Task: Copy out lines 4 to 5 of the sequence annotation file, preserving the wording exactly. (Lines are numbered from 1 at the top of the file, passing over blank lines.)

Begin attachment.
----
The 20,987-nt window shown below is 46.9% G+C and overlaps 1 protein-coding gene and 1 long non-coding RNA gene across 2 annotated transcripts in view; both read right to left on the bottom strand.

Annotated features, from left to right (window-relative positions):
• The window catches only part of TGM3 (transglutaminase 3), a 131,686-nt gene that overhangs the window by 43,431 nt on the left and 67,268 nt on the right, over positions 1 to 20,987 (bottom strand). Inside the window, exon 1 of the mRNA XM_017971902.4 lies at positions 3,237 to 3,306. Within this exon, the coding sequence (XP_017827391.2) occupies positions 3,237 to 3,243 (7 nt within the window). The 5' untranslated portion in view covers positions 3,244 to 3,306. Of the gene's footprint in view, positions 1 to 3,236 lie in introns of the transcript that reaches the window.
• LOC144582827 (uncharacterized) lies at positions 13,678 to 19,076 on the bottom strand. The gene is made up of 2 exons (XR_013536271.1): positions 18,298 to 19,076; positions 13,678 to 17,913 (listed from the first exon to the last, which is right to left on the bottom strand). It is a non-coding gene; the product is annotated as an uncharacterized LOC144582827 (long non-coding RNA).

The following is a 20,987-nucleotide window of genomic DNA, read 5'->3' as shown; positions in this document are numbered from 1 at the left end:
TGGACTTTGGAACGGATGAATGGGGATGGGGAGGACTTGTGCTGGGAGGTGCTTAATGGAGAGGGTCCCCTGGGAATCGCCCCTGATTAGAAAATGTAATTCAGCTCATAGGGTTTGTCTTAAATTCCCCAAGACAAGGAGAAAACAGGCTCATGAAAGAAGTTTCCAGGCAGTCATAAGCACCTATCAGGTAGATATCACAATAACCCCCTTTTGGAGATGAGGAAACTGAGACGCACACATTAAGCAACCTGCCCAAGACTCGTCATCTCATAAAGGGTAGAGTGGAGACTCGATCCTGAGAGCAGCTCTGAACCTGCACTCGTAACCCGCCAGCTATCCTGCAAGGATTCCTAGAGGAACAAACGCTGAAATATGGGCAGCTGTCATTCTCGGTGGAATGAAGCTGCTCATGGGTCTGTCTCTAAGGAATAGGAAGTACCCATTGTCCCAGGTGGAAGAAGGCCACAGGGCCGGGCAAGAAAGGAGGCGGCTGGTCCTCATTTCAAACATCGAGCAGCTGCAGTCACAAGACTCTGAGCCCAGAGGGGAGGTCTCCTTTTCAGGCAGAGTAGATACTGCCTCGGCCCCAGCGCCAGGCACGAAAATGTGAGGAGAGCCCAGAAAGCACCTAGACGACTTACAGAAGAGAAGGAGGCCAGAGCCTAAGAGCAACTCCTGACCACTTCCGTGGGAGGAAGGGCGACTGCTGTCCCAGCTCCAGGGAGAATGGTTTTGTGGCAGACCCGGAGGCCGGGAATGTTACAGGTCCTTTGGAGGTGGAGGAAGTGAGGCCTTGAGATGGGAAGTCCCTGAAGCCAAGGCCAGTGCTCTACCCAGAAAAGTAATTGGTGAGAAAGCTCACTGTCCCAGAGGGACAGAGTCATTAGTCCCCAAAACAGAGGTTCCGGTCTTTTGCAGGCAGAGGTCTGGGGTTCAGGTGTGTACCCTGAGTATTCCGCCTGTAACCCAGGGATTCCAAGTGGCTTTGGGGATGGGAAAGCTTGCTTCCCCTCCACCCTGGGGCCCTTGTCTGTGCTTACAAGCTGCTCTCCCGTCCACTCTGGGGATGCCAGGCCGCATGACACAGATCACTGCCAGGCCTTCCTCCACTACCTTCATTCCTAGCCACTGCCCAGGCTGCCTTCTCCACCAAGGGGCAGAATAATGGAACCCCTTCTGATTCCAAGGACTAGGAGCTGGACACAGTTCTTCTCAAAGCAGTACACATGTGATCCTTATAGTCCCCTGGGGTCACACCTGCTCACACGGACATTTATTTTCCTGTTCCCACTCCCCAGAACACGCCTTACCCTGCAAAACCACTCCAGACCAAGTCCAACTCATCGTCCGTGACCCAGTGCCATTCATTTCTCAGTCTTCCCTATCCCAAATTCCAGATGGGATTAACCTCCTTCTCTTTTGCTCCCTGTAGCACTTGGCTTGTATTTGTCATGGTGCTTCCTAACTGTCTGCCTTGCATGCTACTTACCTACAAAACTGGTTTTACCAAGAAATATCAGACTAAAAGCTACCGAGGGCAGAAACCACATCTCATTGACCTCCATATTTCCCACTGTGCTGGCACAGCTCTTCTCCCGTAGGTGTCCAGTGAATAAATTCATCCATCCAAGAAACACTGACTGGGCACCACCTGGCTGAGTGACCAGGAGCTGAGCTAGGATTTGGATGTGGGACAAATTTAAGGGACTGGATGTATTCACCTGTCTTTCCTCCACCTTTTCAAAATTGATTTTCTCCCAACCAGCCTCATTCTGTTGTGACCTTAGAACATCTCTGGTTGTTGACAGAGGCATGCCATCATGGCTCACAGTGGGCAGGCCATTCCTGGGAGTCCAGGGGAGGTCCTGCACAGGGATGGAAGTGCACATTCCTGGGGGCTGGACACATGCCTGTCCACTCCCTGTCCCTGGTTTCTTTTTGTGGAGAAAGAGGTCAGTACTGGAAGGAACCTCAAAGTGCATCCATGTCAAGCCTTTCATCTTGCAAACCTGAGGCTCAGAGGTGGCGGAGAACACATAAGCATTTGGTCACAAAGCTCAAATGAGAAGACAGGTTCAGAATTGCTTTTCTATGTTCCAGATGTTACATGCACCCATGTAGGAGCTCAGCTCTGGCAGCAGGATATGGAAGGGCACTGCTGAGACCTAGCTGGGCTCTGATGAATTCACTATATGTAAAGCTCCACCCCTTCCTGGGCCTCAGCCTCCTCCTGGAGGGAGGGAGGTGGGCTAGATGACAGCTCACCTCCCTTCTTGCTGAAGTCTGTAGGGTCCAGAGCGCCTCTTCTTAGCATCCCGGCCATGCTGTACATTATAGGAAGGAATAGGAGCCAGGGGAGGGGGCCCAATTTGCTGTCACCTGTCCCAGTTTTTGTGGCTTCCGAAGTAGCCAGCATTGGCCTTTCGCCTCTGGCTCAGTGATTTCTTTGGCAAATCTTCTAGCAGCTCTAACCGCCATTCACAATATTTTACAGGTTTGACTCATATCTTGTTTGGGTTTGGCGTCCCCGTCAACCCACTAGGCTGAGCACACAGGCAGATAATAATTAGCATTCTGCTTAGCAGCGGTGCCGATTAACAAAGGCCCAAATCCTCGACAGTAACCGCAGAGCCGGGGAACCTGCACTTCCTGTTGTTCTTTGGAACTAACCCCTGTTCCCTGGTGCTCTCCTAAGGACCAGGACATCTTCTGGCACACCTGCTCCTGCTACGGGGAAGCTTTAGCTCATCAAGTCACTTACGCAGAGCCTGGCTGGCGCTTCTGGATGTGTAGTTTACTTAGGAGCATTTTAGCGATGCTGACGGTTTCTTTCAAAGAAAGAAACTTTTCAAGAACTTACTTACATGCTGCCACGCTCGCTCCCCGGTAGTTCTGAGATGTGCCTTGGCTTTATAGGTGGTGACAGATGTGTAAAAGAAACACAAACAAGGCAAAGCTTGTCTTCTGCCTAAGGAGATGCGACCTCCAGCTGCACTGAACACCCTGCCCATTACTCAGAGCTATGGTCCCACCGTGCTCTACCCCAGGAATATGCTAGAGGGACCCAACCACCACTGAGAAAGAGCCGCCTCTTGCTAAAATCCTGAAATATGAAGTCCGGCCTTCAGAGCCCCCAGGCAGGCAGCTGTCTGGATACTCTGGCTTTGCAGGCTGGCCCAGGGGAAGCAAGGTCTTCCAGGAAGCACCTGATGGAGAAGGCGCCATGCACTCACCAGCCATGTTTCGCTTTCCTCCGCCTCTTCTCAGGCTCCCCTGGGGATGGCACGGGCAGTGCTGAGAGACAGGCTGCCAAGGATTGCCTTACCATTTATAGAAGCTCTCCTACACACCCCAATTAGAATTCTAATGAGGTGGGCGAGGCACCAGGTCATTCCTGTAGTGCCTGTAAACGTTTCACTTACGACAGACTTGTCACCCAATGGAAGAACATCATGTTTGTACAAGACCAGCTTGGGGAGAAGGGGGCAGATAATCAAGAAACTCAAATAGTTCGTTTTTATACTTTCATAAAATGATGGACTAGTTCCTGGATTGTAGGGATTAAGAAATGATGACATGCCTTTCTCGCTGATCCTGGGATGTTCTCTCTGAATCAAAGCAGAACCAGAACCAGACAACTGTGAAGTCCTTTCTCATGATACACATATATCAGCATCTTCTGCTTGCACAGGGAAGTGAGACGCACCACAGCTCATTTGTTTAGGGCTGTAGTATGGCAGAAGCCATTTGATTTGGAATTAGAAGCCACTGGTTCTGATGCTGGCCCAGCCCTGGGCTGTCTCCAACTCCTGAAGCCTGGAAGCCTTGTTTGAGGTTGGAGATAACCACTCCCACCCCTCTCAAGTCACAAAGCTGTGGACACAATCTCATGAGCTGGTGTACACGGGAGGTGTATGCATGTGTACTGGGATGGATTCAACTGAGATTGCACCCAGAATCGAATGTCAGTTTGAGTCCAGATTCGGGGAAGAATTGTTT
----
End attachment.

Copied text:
• LOC144582827 (uncharacterized) lies at positions 13,678 to 19,076 on the bottom strand. The gene is made up of 2 exons (XR_013536271.1): positions 18,298 to 19,076; positions 13,678 to 17,913 (listed from the first exon to the last, which is right to left on the bottom strand). It is a non-coding gene; the product is annotated as an uncharacterized LOC144582827 (long non-coding RNA).

The following is a 20,987-nucleotide window of genomic DNA, read 5'->3' as shown; positions in this document are numbered from 1 at the left end: